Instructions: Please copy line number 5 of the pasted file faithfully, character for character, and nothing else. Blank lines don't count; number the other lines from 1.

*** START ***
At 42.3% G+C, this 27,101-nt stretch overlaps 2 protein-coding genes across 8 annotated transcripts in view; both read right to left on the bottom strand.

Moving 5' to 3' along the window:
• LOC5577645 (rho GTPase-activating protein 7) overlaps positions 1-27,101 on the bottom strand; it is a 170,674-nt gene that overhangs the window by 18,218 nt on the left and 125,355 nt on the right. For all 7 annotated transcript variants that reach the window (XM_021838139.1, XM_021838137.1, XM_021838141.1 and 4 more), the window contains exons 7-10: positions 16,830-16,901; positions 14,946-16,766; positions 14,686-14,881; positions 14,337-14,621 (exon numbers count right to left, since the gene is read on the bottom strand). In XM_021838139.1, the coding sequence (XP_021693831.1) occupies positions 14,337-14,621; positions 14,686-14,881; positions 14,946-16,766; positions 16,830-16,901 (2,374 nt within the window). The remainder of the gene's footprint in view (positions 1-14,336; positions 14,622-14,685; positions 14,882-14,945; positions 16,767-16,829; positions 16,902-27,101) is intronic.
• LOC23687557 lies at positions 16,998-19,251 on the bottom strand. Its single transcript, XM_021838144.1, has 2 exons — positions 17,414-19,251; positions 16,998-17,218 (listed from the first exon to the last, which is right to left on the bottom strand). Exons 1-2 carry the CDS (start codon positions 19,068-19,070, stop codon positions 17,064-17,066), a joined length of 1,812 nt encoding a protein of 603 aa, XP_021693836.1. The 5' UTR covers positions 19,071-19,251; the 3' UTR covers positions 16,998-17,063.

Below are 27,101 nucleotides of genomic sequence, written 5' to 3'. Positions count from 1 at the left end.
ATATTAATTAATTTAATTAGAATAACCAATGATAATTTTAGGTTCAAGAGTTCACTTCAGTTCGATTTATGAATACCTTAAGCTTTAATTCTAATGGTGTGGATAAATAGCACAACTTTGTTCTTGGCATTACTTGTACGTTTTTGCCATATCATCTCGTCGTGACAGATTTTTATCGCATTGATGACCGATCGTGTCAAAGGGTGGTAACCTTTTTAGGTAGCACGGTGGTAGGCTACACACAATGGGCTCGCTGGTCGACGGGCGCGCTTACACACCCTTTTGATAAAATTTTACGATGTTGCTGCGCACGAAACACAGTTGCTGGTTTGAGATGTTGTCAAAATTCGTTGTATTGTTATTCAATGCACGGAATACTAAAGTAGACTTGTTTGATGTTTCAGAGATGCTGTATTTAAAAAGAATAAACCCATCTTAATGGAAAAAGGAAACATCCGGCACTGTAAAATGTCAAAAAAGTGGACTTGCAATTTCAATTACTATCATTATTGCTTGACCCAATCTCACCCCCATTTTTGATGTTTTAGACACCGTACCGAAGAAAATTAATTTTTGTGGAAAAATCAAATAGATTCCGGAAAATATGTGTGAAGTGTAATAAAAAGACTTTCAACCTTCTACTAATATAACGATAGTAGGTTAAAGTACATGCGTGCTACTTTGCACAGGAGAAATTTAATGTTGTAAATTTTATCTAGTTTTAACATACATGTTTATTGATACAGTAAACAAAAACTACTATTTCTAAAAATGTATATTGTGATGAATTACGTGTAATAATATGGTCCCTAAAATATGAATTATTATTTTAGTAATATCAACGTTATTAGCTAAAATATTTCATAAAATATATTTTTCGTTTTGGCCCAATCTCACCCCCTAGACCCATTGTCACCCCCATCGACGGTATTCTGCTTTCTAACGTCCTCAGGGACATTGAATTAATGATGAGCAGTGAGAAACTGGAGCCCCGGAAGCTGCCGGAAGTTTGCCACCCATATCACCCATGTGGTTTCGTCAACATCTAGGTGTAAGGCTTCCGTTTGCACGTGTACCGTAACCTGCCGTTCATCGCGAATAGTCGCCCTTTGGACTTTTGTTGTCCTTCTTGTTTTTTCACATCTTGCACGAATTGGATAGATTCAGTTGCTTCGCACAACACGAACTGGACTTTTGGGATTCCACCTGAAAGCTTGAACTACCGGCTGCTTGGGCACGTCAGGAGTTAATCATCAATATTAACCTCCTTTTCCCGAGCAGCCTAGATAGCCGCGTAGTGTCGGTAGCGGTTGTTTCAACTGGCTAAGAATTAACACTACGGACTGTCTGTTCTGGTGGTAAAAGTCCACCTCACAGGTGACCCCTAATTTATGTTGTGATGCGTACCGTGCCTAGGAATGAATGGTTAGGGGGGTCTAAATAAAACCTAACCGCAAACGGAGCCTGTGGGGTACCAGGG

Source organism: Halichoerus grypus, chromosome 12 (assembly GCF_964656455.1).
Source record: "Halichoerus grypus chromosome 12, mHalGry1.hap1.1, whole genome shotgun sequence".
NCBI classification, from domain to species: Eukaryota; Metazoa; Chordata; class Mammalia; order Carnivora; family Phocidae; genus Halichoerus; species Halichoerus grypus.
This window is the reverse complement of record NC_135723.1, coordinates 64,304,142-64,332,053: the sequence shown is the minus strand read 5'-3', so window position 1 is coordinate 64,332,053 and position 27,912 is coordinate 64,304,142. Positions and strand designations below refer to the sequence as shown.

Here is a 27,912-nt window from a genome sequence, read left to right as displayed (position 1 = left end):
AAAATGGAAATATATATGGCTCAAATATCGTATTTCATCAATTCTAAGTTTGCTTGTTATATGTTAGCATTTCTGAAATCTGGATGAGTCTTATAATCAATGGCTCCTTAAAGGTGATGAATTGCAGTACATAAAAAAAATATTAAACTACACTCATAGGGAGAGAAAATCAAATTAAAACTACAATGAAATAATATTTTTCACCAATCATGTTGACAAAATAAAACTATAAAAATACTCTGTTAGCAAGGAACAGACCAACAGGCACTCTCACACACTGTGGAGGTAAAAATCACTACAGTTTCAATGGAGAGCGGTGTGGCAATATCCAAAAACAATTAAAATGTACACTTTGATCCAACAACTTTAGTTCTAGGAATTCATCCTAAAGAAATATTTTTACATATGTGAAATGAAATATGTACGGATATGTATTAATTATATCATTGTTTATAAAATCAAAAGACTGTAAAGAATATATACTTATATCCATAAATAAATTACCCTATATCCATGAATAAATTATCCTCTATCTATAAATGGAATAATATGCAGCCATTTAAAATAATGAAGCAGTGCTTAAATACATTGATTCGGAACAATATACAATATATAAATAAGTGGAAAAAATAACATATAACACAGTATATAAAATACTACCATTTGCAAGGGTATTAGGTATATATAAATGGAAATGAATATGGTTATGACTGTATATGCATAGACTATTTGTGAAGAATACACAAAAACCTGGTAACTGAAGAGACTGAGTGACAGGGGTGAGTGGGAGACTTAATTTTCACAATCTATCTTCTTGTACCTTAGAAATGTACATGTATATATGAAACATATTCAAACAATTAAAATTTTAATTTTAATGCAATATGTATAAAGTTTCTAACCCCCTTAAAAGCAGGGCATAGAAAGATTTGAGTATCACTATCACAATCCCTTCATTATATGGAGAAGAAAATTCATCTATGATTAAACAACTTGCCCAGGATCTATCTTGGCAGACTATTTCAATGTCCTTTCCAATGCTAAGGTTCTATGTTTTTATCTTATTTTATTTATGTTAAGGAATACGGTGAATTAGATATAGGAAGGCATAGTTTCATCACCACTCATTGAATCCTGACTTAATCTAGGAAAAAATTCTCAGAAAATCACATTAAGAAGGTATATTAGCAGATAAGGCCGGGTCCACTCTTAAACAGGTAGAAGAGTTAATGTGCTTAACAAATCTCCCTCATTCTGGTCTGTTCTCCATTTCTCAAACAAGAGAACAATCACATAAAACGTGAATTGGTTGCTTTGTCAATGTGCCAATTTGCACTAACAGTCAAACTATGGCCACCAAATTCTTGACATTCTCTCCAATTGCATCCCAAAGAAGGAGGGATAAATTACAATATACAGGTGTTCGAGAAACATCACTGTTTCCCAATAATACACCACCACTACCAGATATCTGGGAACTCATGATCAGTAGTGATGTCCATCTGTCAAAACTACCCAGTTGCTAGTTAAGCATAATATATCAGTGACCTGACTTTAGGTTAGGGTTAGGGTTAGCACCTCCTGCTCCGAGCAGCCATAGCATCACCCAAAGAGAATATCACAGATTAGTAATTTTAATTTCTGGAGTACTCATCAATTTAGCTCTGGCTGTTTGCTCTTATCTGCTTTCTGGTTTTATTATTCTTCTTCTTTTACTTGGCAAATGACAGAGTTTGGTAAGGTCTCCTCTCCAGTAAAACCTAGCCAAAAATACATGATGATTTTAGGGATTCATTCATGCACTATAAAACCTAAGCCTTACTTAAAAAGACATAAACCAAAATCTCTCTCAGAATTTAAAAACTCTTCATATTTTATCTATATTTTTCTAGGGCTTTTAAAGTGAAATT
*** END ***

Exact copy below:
Below are 27,101 nucleotides of genomic sequence, written 5' to 3'. Positions count from 1 at the left end.